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Getting fit today is more serious than 6-pack abs and skinny thighs. When you hear the term “fighting fit,” does it bring to mind thoughts of kickboxing classes and sweaty boxing gyms? Or, are you like me and see that it can have a far more serious meaning?
I have a saying: “Get fit from the inside out.” To me, it means that instead of being motivated by the external rewards that we associate with fitness, it’s important to exercise for internal reasons. I thought about this when my dear friend told me that her doctor insisted she start a fitness program in order to strengthen her body after a life-altering diagnosis.
This is one of my best friends in life. She happens to be a beautiful model who has been blessed with the genetics of a long, lean frame that, even without a rigorous exercise regimen, has graced the covers of magazines and catalogs worldwide. She learned that she had to change her approach.
It had always been a joke that instead of meeting up for drinks on a Friday night as many friends do, we would meet up at the gym and train together during the week. As we swapped free training for free fashion advice, laughing and sweating together was our connection. Her workout motivation was losing a few extra baby-weight pounds to get back on the runway and fit back into her amazing wardrobe of high fashion clothing. This external motivation was not always enough to keep our fitness journey consistent. So, we would run through a simple exercise routine whenever we found time, and always catch up on family gossip as we worked out.
My friend always disliked working out. But when you are busy catching up and laughing, an hour of fitness ‘torture’ is always over in no time.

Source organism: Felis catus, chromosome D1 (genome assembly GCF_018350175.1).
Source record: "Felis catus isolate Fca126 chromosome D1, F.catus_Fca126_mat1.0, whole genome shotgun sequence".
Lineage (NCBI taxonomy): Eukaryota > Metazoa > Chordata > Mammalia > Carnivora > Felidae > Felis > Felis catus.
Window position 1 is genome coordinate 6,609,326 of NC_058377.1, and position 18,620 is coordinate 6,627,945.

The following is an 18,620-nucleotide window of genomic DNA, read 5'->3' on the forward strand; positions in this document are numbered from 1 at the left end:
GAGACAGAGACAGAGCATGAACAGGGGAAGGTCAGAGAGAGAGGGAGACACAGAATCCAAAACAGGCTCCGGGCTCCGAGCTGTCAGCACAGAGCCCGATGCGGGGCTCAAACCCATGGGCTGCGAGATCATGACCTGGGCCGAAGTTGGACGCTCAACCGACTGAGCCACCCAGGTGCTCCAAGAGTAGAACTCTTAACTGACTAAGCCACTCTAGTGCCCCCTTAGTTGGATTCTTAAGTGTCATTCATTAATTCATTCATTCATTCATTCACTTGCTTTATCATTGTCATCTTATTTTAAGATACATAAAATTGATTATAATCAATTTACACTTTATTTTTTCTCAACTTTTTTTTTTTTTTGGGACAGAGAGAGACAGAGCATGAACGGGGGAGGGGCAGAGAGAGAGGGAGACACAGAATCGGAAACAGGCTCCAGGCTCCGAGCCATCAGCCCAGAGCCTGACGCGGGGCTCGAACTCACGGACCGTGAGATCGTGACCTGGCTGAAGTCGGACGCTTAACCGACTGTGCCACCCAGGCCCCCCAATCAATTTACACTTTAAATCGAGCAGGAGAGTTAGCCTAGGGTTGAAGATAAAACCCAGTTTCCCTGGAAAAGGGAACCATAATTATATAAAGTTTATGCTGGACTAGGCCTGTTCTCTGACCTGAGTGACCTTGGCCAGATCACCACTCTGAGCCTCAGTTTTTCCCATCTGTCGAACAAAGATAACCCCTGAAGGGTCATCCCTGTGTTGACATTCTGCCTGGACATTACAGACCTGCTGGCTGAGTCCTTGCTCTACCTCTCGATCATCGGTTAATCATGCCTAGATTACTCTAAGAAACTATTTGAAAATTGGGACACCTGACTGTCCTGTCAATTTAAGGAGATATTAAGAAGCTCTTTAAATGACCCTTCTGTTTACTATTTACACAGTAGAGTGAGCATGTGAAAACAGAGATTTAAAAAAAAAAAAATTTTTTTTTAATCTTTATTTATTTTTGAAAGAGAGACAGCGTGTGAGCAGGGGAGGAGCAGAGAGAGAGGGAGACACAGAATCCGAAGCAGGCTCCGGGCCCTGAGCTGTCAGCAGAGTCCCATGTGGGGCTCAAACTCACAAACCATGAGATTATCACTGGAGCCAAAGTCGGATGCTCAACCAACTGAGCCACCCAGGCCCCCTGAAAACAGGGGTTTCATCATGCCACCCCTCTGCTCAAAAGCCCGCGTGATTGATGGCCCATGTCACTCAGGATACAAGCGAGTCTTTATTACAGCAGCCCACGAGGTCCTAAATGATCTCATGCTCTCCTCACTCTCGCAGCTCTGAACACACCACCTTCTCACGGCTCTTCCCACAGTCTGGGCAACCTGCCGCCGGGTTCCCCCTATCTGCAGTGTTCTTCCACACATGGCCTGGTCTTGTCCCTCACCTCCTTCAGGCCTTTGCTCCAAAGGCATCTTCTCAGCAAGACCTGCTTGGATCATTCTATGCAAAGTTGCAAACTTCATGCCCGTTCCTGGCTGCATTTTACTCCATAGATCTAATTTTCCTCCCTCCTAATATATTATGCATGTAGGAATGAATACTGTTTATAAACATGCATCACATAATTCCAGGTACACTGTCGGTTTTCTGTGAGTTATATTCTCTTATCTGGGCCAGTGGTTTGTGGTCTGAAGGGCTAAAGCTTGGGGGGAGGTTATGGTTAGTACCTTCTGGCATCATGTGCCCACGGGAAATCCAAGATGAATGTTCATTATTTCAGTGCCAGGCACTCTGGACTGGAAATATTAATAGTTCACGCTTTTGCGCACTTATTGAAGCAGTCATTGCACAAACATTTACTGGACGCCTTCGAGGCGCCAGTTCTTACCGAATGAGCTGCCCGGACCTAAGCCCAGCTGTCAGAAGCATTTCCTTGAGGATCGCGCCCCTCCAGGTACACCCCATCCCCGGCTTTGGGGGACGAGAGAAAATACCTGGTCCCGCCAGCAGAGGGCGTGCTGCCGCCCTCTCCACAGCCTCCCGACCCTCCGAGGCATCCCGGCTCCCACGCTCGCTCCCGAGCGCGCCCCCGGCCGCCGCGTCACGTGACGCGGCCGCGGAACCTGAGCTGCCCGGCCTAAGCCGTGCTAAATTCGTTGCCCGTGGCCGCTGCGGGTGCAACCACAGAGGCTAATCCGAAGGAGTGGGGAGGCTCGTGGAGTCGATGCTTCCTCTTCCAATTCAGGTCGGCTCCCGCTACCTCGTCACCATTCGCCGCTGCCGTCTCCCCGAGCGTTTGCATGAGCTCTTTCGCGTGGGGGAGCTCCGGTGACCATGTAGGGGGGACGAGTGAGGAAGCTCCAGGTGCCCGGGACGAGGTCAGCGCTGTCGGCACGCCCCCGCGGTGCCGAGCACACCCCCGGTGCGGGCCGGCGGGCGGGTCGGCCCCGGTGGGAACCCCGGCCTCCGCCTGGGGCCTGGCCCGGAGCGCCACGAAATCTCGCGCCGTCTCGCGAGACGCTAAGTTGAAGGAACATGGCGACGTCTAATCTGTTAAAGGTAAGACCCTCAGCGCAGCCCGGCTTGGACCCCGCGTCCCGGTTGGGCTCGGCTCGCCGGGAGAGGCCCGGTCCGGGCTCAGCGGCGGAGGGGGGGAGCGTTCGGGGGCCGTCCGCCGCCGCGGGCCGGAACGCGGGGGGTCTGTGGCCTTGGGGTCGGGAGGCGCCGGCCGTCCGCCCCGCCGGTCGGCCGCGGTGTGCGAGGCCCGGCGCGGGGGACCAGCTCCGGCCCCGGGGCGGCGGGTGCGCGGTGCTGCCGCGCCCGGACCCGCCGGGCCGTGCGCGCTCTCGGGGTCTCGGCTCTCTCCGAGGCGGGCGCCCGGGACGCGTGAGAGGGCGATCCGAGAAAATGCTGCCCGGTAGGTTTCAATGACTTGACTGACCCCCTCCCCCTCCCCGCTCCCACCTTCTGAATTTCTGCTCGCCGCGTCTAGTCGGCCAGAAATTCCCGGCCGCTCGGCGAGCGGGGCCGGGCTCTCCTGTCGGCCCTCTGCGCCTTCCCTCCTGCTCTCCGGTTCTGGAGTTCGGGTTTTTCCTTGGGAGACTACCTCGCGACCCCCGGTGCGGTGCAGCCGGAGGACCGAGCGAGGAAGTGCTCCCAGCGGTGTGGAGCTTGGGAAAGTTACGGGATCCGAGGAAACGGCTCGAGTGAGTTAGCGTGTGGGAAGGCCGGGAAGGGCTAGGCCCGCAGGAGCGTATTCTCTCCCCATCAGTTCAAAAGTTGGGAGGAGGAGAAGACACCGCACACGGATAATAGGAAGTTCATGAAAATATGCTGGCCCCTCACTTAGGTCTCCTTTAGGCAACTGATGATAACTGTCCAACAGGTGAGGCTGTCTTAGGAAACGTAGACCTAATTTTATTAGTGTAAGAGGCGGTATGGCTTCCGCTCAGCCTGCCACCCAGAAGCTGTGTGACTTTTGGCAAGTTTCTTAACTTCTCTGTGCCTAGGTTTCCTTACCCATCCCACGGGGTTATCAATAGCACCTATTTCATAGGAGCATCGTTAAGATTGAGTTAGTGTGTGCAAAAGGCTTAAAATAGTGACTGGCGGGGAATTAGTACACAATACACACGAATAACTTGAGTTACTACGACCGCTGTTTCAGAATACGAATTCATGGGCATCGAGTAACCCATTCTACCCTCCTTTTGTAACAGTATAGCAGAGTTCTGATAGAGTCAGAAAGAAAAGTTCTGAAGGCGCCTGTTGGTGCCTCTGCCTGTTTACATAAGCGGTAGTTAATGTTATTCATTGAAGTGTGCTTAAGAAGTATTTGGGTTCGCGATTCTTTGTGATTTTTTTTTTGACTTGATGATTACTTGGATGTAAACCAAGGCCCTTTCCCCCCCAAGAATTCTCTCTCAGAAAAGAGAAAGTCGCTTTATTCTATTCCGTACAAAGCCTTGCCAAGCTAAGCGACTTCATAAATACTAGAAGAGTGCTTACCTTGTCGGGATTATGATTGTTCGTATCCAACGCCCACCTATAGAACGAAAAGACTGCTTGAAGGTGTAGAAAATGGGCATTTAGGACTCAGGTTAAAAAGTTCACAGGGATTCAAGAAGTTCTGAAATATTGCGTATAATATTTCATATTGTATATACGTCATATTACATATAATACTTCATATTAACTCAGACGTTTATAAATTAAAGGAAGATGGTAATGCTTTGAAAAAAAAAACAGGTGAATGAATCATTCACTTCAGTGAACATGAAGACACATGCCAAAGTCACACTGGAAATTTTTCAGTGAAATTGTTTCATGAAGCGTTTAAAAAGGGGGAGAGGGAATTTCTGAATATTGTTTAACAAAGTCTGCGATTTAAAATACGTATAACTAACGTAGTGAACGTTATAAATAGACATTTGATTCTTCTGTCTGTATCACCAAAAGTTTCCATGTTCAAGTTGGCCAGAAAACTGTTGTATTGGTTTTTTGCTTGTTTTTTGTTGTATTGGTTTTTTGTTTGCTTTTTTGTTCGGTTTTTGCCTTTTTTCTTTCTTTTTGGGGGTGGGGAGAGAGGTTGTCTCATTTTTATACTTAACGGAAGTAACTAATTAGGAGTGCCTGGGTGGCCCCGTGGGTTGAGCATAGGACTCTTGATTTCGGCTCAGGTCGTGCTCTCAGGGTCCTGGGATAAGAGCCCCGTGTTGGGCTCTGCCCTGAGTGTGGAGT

Our first workout together after she was diagnosed with cancer started with a slightly more serious tone. I felt the need for her to understand the importance of the fitness journey ahead. I wanted to share every ounce of knowledge I have on fitness. I regretted the fact that during previous sessions together, our workout style was more about spending time together as friends and discussing celebrity gossip—rather than me teaching her the importance of getting fit from the inside out.
On this day there was no talk about 6-pack abs and skinny thighs, because now the external was the last thing on our minds. Getting strong muscles and improving cardiovascular fitness was at the top of my priority list for her. As this exercise session progressed—through our tears, laughs, crunches and squats—it hit me that nothing had changed. We are two friends bonding through activity. Our workouts are about nourishing our minds while strengthening our bodies and renewing our spirit.
The doctors are right: it is important to get strong to help with the recovery process. And this reinforces my mission that it is important to make being healthy and active part of your everyday life—and not a passing fashion trend. This difficult journey made me understand that the external motivation we so desperately seek should always be second on the list of priorities.
I encourage everyone to get fighting fit and I encourage you to inspire a friend to fight with you.